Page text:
By Laura Cathcart Robbins, Studio City, CA
The first time someone called me the N-word, I was about 10 years old, and my friends and I were at Paragon Park in Boston. The roller coaster operator took one look at my five friends and me and proclaimed loudly, “Hey, it must be watermelon day! Look at all these little [N-words] here!”
There was a kid with us named Frank, who was about 11. Frank got so mad that he tried to fight the ride operator, and another adult had to come and pull him off. I had no idea why Frank was so furious. I had never heard that word, and I didn’t know why watermelons would make anyone angry. When I told my mother what happened, she got angry too and then calmed down long enough to explain.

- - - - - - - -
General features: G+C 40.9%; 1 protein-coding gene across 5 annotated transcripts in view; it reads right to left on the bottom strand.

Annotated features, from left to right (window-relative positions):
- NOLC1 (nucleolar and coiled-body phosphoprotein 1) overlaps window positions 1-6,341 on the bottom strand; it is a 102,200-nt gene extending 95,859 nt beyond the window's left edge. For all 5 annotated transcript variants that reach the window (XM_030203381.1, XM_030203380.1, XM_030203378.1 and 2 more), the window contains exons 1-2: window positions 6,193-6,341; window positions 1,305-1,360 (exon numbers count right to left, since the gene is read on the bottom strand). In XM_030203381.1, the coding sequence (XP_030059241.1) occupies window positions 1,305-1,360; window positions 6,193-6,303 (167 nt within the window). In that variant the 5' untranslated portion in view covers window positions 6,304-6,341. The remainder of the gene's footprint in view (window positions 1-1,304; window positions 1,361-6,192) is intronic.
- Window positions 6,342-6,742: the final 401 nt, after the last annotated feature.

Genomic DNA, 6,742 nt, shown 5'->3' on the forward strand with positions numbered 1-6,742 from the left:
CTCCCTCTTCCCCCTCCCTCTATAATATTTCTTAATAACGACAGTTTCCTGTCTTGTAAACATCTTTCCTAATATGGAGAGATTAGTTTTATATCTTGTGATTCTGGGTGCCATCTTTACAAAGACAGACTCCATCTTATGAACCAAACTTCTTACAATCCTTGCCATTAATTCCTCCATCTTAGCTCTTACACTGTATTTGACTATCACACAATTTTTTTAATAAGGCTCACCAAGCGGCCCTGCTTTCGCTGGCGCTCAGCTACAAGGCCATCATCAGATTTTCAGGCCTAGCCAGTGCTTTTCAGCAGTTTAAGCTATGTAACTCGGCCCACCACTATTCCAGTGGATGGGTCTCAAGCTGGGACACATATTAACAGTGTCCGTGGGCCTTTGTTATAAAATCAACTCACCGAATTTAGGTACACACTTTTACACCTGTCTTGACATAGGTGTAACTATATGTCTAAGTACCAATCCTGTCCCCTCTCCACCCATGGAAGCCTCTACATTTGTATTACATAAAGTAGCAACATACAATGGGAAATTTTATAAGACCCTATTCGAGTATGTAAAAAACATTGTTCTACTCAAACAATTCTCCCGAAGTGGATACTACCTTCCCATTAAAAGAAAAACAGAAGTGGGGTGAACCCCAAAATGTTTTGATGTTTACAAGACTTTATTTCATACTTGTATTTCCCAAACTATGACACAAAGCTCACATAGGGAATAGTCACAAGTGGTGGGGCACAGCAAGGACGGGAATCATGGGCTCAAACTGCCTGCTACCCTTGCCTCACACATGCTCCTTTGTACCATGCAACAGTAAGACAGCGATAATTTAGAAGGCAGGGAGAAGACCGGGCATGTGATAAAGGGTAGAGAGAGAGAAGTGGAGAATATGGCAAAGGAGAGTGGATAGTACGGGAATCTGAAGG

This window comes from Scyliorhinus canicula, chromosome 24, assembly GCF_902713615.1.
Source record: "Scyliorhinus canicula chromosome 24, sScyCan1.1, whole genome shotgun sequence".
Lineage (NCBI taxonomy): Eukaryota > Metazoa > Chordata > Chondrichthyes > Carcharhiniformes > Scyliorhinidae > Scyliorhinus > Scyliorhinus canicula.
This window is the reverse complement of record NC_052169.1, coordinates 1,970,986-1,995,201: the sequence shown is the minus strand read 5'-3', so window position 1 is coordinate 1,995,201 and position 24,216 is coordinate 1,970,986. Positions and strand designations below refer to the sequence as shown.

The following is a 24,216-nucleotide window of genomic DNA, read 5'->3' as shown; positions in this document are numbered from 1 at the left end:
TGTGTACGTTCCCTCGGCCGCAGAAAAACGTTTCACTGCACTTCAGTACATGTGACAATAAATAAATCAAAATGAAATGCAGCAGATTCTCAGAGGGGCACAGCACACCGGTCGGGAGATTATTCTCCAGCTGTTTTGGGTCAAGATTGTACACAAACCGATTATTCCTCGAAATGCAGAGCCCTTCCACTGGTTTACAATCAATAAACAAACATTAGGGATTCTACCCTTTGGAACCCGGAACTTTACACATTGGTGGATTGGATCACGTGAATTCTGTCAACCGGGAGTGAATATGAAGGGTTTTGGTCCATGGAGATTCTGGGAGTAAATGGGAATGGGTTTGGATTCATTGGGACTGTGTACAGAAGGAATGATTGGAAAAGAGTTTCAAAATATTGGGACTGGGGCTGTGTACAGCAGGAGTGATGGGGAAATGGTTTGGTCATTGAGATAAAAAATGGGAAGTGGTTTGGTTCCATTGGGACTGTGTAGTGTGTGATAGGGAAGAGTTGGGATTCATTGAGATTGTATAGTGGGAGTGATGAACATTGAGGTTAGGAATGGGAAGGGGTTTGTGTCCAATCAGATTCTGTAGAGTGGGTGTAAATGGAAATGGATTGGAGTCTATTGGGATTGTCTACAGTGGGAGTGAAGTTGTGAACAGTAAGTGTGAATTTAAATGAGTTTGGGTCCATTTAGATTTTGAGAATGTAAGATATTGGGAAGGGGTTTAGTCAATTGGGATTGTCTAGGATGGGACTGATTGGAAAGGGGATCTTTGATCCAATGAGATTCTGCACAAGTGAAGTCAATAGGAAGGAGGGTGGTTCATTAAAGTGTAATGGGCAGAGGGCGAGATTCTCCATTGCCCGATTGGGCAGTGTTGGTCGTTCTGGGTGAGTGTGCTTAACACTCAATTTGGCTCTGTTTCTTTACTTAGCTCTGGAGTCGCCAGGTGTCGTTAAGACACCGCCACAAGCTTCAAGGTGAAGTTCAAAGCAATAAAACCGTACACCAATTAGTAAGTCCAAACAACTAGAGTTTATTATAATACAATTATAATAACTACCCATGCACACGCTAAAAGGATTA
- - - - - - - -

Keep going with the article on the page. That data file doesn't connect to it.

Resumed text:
“That man who said those things is what they call a racist,” she said. “It means he doesn’t care for us Black people. It’s better to stay away from people like that.”
When my son Miles is 11, we place him in a new school where he is one of three Black kids in his class. About three months into the school year, the principal calls me right before pick-up to tell me that someone had posted something offensive about Miles on Instagram. The post had been taken down, Principal Webster says, and the boy who posted it had been suspended.
“What was it?” I say, bracing myself.
I can hear the tick of the air conditioner in the background as Webster shifts in his chair. “Um, I think perhaps it’s better if I show you when you get here.”